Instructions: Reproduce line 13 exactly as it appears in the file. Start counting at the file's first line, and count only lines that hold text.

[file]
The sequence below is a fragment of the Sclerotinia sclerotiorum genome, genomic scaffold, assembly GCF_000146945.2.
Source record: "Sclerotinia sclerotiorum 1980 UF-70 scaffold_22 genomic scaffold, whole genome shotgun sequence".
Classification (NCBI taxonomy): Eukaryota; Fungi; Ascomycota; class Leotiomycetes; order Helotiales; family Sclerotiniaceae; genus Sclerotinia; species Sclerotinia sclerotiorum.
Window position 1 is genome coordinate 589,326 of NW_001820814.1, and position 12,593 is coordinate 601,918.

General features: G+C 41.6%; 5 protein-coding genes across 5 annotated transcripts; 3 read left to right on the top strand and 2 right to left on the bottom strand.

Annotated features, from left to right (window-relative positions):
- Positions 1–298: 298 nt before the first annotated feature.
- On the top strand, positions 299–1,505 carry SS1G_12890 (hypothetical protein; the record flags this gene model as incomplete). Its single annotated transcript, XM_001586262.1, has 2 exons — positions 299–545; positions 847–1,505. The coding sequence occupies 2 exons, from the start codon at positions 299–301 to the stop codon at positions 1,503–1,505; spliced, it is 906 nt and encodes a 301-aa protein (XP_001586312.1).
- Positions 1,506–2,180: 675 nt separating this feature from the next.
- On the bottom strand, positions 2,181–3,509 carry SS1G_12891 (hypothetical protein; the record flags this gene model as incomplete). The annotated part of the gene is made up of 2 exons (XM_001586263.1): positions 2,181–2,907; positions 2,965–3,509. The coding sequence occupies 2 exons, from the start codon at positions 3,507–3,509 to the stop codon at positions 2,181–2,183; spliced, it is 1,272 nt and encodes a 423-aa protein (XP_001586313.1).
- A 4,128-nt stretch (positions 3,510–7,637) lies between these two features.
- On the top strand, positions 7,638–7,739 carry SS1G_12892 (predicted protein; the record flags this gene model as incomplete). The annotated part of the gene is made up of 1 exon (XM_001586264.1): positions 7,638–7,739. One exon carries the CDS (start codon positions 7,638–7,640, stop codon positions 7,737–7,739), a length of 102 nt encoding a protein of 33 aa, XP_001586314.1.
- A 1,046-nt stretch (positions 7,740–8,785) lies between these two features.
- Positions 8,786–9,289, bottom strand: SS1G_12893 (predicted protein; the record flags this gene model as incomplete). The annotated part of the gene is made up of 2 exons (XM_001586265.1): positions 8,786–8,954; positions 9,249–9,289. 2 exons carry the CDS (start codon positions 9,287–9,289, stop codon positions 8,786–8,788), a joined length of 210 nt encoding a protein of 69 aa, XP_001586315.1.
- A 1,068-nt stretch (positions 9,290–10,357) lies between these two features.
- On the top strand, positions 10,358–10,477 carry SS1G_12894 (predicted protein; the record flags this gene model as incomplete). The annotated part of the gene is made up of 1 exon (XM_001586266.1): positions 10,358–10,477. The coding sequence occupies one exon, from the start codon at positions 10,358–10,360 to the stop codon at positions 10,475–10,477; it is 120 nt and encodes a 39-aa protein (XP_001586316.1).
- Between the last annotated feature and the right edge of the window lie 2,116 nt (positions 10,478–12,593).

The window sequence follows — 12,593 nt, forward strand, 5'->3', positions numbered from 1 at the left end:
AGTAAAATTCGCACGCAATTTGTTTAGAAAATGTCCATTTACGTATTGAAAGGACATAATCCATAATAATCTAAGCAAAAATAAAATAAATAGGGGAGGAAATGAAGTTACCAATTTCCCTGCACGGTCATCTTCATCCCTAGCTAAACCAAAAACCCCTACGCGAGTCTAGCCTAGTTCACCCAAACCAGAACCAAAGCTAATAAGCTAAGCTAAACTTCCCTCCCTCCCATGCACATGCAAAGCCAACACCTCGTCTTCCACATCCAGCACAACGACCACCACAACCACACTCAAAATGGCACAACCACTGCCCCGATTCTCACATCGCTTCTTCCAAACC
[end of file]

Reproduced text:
- A 1,046-nt stretch (positions 7,740–8,785) lies between these two features.